Our last day at this Inn before we move on to our next stop.
The Innkeeper’s husband was getting creative taking pictures and was in danger of “worrying” our donkey. However, we had a bit of peace while he turned to copying down entries from my diary – apparently I am quite well read!
I find I am enjoying this journey, despite my circumstances. It is wonderful to experience the care and friendship of others, travelling from home to home, and it is touching to see the respect Joseph and I are afforded. At times we almost feel like royalty yet we are only doing that which I promised in faith – I am the Lord’s handmaid.
We finished our day back in Church for choir practice – the choir are preparing for the Carol Service the Innkeeper’s husband had been working on earlier. We listened in for a bit. One piece linked together the wood of a cradle with the wood of a cross. I know of the cross as an instrument of suffering – why would such a thing be linked to the birth of a baby?
And yet, I know not to fear uncertainty, nor to be surprised by the turns life takes. God will work marvels in us all as he has in me. We have only to trust and let it happen.
Joseph and I said our devotion together with the choir, took a ‘Posada selfie’, made our final goodbyes and continued on our way.
I’ve spent a good part of this month listening to a CD of 100 Worship Songs. Not always as uplifting as it may sound, but all in the name of research to augment our repertoire of congregational music, particularly for All Age Mass. The CD presented the top 100 songs by usage (according to CCL copyright returns) so gave a quick insight into what is generally popular in worship at this time. I’ll write more on my findings in a future column.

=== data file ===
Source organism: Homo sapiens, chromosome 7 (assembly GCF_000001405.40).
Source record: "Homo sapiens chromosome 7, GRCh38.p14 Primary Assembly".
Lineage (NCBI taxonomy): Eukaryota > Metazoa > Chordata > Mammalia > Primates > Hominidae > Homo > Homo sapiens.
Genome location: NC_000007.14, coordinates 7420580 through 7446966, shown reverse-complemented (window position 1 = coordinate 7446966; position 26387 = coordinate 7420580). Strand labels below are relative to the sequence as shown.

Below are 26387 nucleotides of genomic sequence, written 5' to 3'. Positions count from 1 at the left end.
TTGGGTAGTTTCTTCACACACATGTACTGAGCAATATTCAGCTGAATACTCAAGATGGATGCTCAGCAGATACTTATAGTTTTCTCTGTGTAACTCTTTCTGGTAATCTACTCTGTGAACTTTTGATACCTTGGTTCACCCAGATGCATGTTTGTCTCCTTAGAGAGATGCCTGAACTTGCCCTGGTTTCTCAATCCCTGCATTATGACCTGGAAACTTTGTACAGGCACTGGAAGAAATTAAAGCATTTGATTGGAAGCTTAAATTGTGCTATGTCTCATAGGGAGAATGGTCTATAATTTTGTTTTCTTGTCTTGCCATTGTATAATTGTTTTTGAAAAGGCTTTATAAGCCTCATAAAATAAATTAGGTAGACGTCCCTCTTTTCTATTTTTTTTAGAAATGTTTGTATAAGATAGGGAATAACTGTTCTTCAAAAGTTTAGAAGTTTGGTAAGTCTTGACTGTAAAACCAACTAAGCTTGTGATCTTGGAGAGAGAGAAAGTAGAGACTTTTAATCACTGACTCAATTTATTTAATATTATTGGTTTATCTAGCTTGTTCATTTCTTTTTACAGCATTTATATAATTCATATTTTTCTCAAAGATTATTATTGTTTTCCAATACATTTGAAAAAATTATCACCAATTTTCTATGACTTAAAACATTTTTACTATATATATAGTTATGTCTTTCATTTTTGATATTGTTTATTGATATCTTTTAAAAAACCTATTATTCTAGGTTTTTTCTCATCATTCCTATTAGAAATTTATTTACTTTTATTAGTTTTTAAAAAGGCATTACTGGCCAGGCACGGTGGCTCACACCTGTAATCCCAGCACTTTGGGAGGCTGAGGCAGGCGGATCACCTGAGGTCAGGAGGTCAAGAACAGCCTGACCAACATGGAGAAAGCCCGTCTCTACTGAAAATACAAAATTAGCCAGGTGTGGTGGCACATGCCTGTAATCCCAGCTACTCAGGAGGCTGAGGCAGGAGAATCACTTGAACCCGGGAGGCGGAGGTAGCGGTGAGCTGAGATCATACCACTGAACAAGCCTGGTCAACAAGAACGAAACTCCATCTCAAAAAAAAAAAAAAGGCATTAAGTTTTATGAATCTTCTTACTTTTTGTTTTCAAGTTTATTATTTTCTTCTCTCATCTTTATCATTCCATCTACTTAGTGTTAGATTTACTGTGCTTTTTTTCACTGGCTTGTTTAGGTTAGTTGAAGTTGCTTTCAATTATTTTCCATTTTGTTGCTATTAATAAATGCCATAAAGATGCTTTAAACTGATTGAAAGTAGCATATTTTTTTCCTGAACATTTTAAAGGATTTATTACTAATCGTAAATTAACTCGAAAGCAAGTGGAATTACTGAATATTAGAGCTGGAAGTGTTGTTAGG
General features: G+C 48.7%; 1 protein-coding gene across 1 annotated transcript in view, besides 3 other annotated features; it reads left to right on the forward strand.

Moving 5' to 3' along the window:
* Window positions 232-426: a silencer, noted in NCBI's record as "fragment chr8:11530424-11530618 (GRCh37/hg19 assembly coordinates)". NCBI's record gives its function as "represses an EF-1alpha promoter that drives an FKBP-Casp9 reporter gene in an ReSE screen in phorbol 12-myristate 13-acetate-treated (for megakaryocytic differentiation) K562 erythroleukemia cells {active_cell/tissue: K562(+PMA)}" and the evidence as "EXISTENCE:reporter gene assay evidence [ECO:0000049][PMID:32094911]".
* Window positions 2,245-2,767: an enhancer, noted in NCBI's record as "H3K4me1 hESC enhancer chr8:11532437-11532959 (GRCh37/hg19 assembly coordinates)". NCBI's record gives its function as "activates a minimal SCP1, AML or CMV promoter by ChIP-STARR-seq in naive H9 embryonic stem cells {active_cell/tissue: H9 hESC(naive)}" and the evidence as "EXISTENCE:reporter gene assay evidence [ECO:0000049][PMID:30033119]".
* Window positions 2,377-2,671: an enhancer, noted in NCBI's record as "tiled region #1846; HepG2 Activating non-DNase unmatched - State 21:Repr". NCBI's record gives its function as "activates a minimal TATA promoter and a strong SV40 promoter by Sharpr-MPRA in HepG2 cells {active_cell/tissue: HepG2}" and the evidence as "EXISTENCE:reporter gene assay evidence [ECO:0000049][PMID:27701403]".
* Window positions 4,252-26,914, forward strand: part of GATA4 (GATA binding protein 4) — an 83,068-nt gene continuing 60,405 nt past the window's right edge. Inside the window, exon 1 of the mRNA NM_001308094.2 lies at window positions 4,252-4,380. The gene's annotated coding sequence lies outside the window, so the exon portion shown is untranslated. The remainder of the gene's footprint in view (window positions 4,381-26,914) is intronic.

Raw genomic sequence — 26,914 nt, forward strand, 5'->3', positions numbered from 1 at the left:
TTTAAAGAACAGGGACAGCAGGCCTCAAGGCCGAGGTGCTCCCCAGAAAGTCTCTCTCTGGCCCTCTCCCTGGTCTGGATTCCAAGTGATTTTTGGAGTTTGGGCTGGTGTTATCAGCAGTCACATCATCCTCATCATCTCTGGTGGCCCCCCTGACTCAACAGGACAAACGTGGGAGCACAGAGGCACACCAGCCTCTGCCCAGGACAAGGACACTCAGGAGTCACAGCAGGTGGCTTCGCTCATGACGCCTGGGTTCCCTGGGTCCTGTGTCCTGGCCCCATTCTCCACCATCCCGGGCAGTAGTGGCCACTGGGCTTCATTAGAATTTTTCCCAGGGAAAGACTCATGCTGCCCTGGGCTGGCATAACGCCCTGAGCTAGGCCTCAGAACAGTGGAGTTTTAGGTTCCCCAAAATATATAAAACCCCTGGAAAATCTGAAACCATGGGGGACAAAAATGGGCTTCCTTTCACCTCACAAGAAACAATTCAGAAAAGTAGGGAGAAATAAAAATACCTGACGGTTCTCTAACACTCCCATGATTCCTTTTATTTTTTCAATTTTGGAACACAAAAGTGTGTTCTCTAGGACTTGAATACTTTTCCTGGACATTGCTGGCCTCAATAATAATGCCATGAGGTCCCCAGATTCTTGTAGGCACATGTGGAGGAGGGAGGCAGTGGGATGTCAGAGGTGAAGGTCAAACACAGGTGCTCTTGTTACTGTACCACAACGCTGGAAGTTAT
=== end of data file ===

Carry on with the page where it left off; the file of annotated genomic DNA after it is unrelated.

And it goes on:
It got me to thinking, though, just what is our repertoire? How varied are we? I only have records dating back to when I started as organist here, but that still gives me a good 4 years – easily covering a 3 year church cycle. So here’s a list of facts and figures about the St Julian’s Repertoire. The good news is; if you’ve been at mass most Sundays for the same period, you can boast down the pub that it’s your repertoire too! Note these are distinct pieces – some will have been used more than once so your actual singing rate is much higher.
• 303 different hymns & worship songs
• 26 mass settings or parts of mass settings known (of course, you’ve recently added one)
• 137 different psalm settings
• 7 types of sung intercession responses
• 103 different choir anthems/pieces
The most sung hymns/songs in that four year period (counting Sunday Masses only) were:
• Alleluia, sing to Jesus (8 times)
• Immortal, invisible, God only wise; Just as I am, without one plea; Shine, Jesus, shine (all 7 times)
You’ll be pleased to know that I’m working hard on increasing your hymn & worship song count by at least another six over the coming months. Time to start gargling with that brandy!
Feast of SS Alban, Julius & Aaron, Martyrs, 2013